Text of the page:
A serious misstep in Syria – Whose side are we on?

A serious misstep in Syria – Whose side are we on?

By Retired Admiral James A. Lyons
The Washington Times
June 24, 2013

Underlying the chaotic situation throughout the Middle East is the Obama administration’s dysfunctional political strategy of switching sides in the Arab Spring revolutionary wars. The Obama administration has abandoned U.S. allies in the global war on terrorism and formed an alliance with many of the Islamic jihadist groups and militias that Americans have been fighting in Iraq and Afghanistan — and few have noticed.

In Libya, the U.S. wound up supporting the Libyan Islamic Fighting Group, which was listed as an al Qaeda-linked terrorist group by the United States and the U.N. Security Council. The Arab Spring movement only served to legitimize the Islamic supremacists under the umbrella of the Muslim Brotherhood, which the Obama administration promoted as a moderate political force. I am confident that the administration’s “enlightened” strategic policy of providing political and material assistance to the Islamic jihadists was carefully guided by the many Muslim Brotherhood front groups and agents that have direct access to the White House and have been able to penetrate virtually every key government agency responsible for national security.

All the propaganda about freedom and democracy was wishful thinking. Rebel atrocities were simply ignored. It would have been unconscionable to imagine the United States aligning itself and supporting groups that decapitated their enemies, but under the Obama administration, that was just what the U.S. did. What happened to American values? Until now, the U.S. never would have made common cause with terrorists, let alone groups that are out to destroy the country. In Libya, the U.S. ignored the atrocities as well as the rebel leadership’s association with al Qaeda. For the record, there is no difference between the rebels’ ideology and al Qaeda‘s. Both stand for Islamic supremacism governed by draconian Shariah law, which is incompatible with the rights and freedoms guaranteed by the U.S. Constitution. As thanks, Americans got the Benghazi attack.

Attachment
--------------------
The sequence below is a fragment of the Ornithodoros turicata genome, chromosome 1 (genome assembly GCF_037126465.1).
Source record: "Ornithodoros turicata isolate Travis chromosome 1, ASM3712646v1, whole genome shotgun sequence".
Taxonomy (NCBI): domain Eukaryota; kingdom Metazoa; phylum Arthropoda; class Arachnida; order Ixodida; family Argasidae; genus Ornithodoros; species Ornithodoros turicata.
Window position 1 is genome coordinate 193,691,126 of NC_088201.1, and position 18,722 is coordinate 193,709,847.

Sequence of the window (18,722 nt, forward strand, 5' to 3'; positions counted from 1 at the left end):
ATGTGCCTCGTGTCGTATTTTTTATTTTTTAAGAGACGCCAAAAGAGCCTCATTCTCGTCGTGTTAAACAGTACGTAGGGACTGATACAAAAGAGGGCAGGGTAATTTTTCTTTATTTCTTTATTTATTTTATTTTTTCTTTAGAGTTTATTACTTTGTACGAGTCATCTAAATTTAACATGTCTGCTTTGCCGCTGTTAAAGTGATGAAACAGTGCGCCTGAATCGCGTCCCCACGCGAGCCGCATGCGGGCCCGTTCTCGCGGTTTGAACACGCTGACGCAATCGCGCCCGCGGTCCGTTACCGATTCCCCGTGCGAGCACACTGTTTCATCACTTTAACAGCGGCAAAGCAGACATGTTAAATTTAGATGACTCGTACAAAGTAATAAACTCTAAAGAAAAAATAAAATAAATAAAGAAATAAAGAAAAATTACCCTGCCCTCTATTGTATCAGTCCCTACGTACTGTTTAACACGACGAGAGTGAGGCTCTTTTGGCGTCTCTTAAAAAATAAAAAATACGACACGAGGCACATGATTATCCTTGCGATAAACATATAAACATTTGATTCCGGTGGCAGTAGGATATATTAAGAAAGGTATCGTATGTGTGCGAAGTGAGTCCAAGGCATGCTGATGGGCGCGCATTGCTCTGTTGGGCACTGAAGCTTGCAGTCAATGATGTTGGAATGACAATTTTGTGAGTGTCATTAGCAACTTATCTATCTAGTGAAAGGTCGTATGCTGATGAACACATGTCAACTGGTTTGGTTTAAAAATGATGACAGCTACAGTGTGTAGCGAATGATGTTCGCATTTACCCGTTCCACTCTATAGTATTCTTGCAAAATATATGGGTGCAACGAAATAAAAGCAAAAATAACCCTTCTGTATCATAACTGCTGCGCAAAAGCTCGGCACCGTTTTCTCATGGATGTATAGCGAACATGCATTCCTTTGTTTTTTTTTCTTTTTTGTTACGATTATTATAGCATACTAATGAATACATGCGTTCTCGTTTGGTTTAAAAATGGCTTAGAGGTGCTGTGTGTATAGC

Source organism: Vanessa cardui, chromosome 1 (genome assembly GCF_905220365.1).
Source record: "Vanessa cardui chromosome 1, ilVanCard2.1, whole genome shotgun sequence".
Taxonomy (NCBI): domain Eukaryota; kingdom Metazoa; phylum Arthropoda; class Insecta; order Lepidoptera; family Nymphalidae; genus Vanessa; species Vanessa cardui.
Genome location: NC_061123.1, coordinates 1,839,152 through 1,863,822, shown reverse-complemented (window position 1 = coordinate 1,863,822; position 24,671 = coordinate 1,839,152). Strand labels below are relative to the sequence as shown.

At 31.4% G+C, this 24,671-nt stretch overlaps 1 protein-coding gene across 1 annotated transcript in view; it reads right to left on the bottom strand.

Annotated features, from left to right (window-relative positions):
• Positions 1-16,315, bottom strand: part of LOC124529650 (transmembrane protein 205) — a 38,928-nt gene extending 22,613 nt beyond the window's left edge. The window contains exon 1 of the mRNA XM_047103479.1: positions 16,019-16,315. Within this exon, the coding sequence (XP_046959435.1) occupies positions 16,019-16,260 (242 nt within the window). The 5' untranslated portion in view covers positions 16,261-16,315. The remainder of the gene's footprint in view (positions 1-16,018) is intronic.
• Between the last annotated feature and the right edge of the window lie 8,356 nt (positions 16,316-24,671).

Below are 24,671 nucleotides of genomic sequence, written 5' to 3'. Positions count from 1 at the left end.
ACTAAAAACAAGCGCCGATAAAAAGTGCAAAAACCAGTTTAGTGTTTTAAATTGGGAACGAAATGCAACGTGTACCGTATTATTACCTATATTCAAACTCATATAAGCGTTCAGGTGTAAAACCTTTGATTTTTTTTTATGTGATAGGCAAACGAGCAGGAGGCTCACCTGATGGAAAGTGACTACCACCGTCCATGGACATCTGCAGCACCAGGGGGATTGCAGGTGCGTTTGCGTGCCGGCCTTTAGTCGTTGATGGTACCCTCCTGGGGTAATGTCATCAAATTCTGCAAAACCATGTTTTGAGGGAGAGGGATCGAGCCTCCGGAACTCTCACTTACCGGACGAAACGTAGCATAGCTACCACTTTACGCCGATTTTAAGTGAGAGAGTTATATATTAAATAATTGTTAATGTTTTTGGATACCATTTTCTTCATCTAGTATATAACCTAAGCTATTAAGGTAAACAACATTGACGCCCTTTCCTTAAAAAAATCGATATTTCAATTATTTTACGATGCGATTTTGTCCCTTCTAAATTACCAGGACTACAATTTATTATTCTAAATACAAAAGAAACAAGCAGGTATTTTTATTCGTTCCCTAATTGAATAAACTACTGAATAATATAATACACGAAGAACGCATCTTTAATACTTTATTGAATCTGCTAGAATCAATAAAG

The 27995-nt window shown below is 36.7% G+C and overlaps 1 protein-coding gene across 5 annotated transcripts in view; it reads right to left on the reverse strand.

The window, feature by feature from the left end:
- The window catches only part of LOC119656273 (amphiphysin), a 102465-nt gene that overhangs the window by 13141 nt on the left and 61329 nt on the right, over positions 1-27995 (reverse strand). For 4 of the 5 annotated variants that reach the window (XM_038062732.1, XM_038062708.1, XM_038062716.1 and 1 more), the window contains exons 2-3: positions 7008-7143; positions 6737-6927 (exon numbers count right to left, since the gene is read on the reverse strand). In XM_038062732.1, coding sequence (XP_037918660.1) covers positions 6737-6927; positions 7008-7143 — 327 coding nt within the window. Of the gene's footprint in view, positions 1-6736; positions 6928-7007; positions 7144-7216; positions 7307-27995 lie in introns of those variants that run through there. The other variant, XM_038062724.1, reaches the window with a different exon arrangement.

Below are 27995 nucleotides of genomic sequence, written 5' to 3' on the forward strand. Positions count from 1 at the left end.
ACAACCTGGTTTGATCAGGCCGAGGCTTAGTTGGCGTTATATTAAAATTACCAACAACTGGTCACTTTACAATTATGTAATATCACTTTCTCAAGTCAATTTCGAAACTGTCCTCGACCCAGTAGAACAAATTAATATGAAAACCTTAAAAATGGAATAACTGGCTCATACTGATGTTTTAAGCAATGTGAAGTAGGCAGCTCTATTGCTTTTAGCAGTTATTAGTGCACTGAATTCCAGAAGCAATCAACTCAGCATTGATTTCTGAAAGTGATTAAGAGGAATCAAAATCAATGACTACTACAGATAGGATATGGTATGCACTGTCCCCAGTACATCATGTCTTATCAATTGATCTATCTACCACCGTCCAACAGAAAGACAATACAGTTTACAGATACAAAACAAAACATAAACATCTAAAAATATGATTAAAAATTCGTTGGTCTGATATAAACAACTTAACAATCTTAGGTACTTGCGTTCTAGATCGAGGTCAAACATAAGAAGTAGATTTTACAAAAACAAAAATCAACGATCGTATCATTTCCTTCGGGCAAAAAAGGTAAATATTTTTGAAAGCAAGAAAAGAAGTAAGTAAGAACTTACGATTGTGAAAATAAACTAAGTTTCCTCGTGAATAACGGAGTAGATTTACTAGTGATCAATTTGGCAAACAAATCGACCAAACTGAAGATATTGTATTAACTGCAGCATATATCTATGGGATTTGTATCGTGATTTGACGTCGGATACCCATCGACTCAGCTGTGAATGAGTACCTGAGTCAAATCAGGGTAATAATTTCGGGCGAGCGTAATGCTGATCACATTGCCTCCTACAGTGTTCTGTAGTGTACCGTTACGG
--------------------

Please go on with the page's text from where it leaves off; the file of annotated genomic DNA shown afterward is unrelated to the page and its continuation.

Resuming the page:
Compounding the strategic mistakes in Egypt and Libya, which brought the Islamic supremacist Muslim Brotherhood to power, the U.S. now plans to provide political and material support to al Qaeda-allied rebel groups in Syria. Once again, the U.S. is ignoring rebel atrocities and aligning itself with sworn enemies, the Islamic supremacists.

National security advisers who assure Americans that support will go only to rebels supporting freedom and democracy are fooling themselves, if not us. U.S. leaders can’t even get to the bottom of the Internal Revenue Service scandal, let alone rebel groups that shift alliances on a daily basis. On either side of the Syrian civil war, there are no “good guys” the U.S. should legitimize by giving support. We must recognize that both sides, Shiite and Sunni alike, profess a jihadist ideology, both are U.S. enemies, and both would destroy America if given the opportunity.

Strategically, we do not have a dog in this fight. Our principal and overriding strategic issue in the Middle East is preventing Iran from achieving a nuclear weapon capability. Every other issue pales in comparison. Therefore, our response to the Syrian civil war should be asymmetrical. Because Iran is deeply involved in the conflict, the U.S. should take advantage of that situation by repositioning forces so that it is ready to launch devastating strikes to eliminate Iran’s nuclear infrastructure.

Such a strike would have the effect of bringing “balance” back into Syria’s civil war and would be a long-overdue payback for Iran’s almost 34 years of war against the United States. We cannot forget the thousands of American lives lost as a result of Iran’s not-so-stealthy aggression, nor its material support to the Sept. 11 hijackers.

With the election of a so-called “pragmatic moderate” as Iran’s president, there will be a loud chorus arguing that the U.S. needs to hold in abeyance any military action against Iran’s nuclear infrastructure until we see how the new president will address American concerns. It must be understood that President-elect Hasan Rowhani is not a “pragmatic moderate.” He is a hard-core disciple of Ayatollah Ruhollah Khomeini and fully supports the apocalyptic views and repressive character of the current regime, including the destruction of Israel and the United States. As Iran’s former principal nuclear negotiator, he stalled any meaningful progress on changing direction in Iran’s drive to achieve a deliverable nuclear weapons capability.

As an indication of his “moderate” views, Mr. Rowhani called for the execution of the “Green Revolution” activists in 2009, whom President Obama chose to ignore. Furthermore, with Mr. Obama snatching defeat from the jaws of victory in Iraq, which is now Iran’s main conduit to provide support to Syria, the U.S. needs dramatic action to restore its credibility. With Iran’s committed involvement in supporting the Assad regime in Syria’s civil war, an asymmetrical response by the United States to destroy Iran’s nuclear weapons infrastructure will bring balance back into the civil war and restore U.S. credibility by eliminating a principal threat to U.S. objectives in the Middle East and elsewhere, as well as ensure the survival of U.S. ally Israel.